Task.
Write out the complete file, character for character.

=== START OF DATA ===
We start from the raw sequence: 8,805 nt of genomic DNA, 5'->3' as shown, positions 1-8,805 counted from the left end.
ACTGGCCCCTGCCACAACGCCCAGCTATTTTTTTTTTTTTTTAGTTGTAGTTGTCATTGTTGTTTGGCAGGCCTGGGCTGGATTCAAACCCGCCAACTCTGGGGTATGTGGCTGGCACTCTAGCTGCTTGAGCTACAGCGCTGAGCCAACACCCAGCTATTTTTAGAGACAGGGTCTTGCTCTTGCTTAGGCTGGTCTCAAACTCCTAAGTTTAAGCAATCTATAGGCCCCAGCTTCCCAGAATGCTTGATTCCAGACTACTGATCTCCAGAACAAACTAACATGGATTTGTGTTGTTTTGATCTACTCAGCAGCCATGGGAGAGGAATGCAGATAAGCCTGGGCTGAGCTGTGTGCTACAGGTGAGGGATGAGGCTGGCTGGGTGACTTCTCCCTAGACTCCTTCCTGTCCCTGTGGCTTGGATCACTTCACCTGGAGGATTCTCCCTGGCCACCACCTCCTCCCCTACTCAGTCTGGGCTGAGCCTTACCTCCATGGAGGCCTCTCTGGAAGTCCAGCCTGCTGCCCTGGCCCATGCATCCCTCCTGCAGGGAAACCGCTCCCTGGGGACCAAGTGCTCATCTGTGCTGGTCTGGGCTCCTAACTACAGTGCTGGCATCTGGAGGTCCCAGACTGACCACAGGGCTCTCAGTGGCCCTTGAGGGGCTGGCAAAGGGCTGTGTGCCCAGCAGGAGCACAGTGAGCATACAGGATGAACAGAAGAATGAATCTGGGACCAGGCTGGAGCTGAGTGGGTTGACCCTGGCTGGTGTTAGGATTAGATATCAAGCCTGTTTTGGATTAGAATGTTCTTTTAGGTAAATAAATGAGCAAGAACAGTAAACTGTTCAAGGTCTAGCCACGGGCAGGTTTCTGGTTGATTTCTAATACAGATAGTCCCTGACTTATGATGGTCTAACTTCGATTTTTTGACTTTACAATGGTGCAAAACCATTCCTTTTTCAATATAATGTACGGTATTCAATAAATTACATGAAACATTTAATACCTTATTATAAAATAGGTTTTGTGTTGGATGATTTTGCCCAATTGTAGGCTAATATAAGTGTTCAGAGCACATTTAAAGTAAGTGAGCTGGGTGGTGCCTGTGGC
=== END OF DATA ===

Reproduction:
We start from the raw sequence: 8,805 nt of genomic DNA, 5'->3' as shown, positions 1-8,805 counted from the left end.
ACTGGCCCCTGCCACAACGCCCAGCTATTTTTTTTTTTTTTTAGTTGTAGTTGTCATTGTTGTTTGGCAGGCCTGGGCTGGATTCAAACCCGCCAACTCTGGGGTATGTGGCTGGCACTCTAGCTGCTTGAGCTACAGCGCTGAGCCAACACCCAGCTATTTTTAGAGACAGGGTCTTGCTCTTGCTTAGGCTGGTCTCAAACTCCTAAGTTTAAGCAATCTATAGGCCCCAGCTTCCCAGAATGCTTGATTCCAGACTACTGATCTCCAGAACAAACTAACATGGATTTGTGTTGTTTTGATCTACTCAGCAGCCATGGGAGAGGAATGCAGATAAGCCTGGGCTGAGCTGTGTGCTACAGGTGAGGGATGAGGCTGGCTGGGTGACTTCTCCCTAGACTCCTTCCTGTCCCTGTGGCTTGGATCACTTCACCTGGAGGATTCTCCCTGGCCACCACCTCCTCCCCTACTCAGTCTGGGCTGAGCCTTACCTCCATGGAGGCCTCTCTGGAAGTCCAGCCTGCTGCCCTGGCCCATGCATCCCTCCTGCAGGGAAACCGCTCCCTGGGGACCAAGTGCTCATCTGTGCTGGTCTGGGCTCCTAACTACAGTGCTGGCATCTGGAGGTCCCAGACTGACCACAGGGCTCTCAGTGGCCCTTGAGGGGCTGGCAAAGGGCTGTGTGCCCAGCAGGAGCACAGTGAGCATACAGGATGAACAGAAGAATGAATCTGGGACCAGGCTGGAGCTGAGTGGGTTGACCCTGGCTGGTGTTAGGATTAGATATCAAGCCTGTTTTGGATTAGAATGTTCTTTTAGGTAAATAAATGAGCAAGAACAGTAAACTGTTCAAGGTCTAGCCACGGGCAGGTTTCTGGTTGATTTCTAATACAGATAGTCCCTGACTTATGATGGTCTAACTTCGATTTTTTGACTTTACAATGGTGCAAAACCATTCCTTTTTCAATATAATGTACGGTATTCAATAAATTACATGAAACATTTAATACCTTATTATAAAATAGGTTTTGTGTTGGATGATTTTGCCCAATTGTAGGCTAATATAAGTGTTCAGAGCACATTTAAAGTAAGTGAGCTGGGTGGTGCCTGTGGC